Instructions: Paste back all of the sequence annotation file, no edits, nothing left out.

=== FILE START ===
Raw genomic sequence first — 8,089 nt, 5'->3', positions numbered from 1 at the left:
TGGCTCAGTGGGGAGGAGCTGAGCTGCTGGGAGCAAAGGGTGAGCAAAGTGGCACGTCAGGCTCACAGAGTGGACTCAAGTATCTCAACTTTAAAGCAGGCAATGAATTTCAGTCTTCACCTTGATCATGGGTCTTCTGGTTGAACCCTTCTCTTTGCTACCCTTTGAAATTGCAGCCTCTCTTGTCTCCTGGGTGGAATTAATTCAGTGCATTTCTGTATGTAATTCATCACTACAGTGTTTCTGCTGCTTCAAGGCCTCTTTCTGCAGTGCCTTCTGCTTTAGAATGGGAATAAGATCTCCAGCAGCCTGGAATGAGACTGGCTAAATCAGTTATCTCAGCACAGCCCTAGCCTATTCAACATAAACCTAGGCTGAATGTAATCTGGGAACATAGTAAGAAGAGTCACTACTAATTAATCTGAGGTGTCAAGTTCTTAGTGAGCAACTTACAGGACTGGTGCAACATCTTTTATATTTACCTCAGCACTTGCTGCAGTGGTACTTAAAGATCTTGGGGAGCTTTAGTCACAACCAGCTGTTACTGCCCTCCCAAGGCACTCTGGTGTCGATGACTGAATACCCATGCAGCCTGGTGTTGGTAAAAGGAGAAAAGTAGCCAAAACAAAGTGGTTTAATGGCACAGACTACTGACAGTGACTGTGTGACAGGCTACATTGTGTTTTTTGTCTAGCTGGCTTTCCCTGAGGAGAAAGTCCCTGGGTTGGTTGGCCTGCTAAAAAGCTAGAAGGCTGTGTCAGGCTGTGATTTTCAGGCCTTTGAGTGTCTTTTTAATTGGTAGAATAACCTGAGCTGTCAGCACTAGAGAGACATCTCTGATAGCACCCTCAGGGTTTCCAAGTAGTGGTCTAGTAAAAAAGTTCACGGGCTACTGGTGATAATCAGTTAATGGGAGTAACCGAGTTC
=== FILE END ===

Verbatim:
Raw genomic sequence first — 8,089 nt, 5'->3', positions numbered from 1 at the left:
TGGCTCAGTGGGGAGGAGCTGAGCTGCTGGGAGCAAAGGGTGAGCAAAGTGGCACGTCAGGCTCACAGAGTGGACTCAAGTATCTCAACTTTAAAGCAGGCAATGAATTTCAGTCTTCACCTTGATCATGGGTCTTCTGGTTGAACCCTTCTCTTTGCTACCCTTTGAAATTGCAGCCTCTCTTGTCTCCTGGGTGGAATTAATTCAGTGCATTTCTGTATGTAATTCATCACTACAGTGTTTCTGCTGCTTCAAGGCCTCTTTCTGCAGTGCCTTCTGCTTTAGAATGGGAATAAGATCTCCAGCAGCCTGGAATGAGACTGGCTAAATCAGTTATCTCAGCACAGCCCTAGCCTATTCAACATAAACCTAGGCTGAATGTAATCTGGGAACATAGTAAGAAGAGTCACTACTAATTAATCTGAGGTGTCAAGTTCTTAGTGAGCAACTTACAGGACTGGTGCAACATCTTTTATATTTACCTCAGCACTTGCTGCAGTGGTACTTAAAGATCTTGGGGAGCTTTAGTCACAACCAGCTGTTACTGCCCTCCCAAGGCACTCTGGTGTCGATGACTGAATACCCATGCAGCCTGGTGTTGGTAAAAGGAGAAAAGTAGCCAAAACAAAGTGGTTTAATGGCACAGACTACTGACAGTGACTGTGTGACAGGCTACATTGTGTTTTTTGTCTAGCTGGCTTTCCCTGAGGAGAAAGTCCCTGGGTTGGTTGGCCTGCTAAAAAGCTAGAAGGCTGTGTCAGGCTGTGATTTTCAGGCCTTTGAGTGTCTTTTTAATTGGTAGAATAACCTGAGCTGTCAGCACTAGAGAGACATCTCTGATAGCACCCTCAGGGTTTCCAAGTAGTGGTCTAGTAAAAAAGTTCACGGGCTACTGGTGATAATCAGTTAATGGGAGTAACCGAGTTC